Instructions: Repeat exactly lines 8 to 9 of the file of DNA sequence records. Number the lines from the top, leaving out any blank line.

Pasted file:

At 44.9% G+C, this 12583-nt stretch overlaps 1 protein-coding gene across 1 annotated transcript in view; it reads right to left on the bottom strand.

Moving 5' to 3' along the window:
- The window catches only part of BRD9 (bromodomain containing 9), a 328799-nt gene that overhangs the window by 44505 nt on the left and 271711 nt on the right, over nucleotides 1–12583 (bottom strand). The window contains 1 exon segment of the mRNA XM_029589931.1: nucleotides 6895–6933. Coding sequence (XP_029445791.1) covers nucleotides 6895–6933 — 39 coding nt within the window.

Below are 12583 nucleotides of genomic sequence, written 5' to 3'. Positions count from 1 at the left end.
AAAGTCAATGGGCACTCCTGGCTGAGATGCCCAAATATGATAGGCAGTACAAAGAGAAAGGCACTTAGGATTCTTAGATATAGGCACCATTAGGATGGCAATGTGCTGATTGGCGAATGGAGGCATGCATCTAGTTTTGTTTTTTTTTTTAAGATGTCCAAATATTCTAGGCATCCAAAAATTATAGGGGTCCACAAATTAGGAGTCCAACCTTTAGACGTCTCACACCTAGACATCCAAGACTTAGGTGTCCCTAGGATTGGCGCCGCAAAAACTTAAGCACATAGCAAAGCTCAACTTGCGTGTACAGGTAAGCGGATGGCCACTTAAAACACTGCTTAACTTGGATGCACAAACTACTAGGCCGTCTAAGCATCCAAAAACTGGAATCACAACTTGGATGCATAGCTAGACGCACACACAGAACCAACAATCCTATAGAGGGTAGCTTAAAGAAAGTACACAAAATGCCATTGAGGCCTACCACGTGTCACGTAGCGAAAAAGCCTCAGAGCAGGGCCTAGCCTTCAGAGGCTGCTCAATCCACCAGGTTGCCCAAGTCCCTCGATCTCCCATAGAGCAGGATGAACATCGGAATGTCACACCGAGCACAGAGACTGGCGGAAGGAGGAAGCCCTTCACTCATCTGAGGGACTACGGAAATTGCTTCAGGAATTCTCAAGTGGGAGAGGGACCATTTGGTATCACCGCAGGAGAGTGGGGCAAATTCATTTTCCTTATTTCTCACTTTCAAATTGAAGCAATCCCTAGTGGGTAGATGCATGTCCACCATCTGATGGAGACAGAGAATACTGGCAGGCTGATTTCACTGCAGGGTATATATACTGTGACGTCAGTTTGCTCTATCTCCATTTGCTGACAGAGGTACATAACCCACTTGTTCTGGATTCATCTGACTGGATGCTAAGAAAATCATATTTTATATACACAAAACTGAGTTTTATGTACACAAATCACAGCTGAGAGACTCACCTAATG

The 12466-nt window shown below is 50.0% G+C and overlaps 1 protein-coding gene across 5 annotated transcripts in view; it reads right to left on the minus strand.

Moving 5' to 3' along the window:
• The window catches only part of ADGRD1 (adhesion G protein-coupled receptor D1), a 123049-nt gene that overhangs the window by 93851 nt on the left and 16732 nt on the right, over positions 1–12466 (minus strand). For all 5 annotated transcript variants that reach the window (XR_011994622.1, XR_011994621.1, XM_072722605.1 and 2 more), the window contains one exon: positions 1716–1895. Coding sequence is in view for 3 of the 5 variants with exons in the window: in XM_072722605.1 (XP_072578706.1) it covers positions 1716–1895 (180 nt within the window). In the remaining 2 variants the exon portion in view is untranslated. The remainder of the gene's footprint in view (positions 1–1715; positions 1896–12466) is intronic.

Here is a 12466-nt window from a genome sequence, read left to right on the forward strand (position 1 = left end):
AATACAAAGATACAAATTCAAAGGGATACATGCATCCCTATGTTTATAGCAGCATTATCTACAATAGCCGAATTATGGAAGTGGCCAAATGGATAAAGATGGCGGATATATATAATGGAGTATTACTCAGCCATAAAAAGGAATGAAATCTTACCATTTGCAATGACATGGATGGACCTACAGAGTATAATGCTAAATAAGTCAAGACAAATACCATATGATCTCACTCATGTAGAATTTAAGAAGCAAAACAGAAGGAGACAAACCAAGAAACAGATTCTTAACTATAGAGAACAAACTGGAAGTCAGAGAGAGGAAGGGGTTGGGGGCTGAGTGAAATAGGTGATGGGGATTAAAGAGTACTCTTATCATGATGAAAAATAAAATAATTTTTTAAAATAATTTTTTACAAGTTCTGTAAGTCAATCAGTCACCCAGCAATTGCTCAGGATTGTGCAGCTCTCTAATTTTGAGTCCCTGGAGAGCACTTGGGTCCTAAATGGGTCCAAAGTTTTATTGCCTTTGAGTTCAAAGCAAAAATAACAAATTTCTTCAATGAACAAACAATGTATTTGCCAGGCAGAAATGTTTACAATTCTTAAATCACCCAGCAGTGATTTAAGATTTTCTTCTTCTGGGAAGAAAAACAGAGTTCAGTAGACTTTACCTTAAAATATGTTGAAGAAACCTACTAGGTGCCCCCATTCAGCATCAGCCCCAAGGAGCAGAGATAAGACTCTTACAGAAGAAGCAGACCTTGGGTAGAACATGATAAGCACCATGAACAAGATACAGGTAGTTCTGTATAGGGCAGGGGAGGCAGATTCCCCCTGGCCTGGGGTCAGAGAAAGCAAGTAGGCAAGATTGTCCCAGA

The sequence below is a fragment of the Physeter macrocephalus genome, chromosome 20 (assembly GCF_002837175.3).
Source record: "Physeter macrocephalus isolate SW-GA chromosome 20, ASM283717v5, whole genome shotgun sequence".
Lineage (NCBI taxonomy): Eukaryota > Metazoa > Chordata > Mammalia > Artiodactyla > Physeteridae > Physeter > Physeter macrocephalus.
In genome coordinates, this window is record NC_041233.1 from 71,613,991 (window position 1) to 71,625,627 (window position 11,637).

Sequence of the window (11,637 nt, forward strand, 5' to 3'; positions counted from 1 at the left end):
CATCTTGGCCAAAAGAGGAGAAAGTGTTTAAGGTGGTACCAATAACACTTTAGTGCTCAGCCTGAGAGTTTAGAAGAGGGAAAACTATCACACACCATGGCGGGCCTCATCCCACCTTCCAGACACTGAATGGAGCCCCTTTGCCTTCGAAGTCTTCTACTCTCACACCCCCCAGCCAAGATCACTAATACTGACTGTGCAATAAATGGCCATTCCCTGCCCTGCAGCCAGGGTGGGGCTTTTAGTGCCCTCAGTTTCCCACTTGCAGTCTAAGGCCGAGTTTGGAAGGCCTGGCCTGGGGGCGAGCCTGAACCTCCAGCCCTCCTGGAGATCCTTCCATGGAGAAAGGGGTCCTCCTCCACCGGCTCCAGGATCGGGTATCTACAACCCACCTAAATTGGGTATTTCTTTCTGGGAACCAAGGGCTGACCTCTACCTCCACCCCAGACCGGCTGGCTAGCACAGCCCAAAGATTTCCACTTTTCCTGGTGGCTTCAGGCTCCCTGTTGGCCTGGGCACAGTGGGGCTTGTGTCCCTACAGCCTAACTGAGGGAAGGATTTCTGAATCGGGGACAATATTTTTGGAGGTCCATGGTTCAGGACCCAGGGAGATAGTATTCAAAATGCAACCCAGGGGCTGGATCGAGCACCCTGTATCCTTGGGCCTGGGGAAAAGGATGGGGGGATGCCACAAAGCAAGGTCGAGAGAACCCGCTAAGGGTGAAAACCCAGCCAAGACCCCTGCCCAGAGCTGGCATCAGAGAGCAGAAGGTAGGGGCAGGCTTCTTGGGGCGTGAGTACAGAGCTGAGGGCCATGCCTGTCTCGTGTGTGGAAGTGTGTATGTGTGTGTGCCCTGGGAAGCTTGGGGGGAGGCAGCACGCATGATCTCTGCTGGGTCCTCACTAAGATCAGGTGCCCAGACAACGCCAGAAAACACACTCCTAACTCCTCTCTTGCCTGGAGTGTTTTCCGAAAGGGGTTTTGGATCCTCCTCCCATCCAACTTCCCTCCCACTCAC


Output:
• The window catches only part of ADGRD1 (adhesion G protein-coupled receptor D1), a 123049-nt gene that overhangs the window by 93851 nt on the left and 16732 nt on the right, over positions 1–12466 (minus strand). For all 5 annotated transcript variants that reach the window (XR_011994622.1, XR_011994621.1, XM_072722605.1 and 2 more), the window contains one exon: positions 1716–1895. Coding sequence is in view for 3 of the 5 variants with exons in the window: in XM_072722605.1 (XP_072578706.1) it covers positions 1716–1895 (180 nt within the window). In the remaining 2 variants the exon portion in view is untranslated. The remainder of the gene's footprint in view (positions 1–1715; positions 1896–12466) is intronic.

Here is a 12466-nt window from a genome sequence, read left to right on the forward strand (position 1 = left end):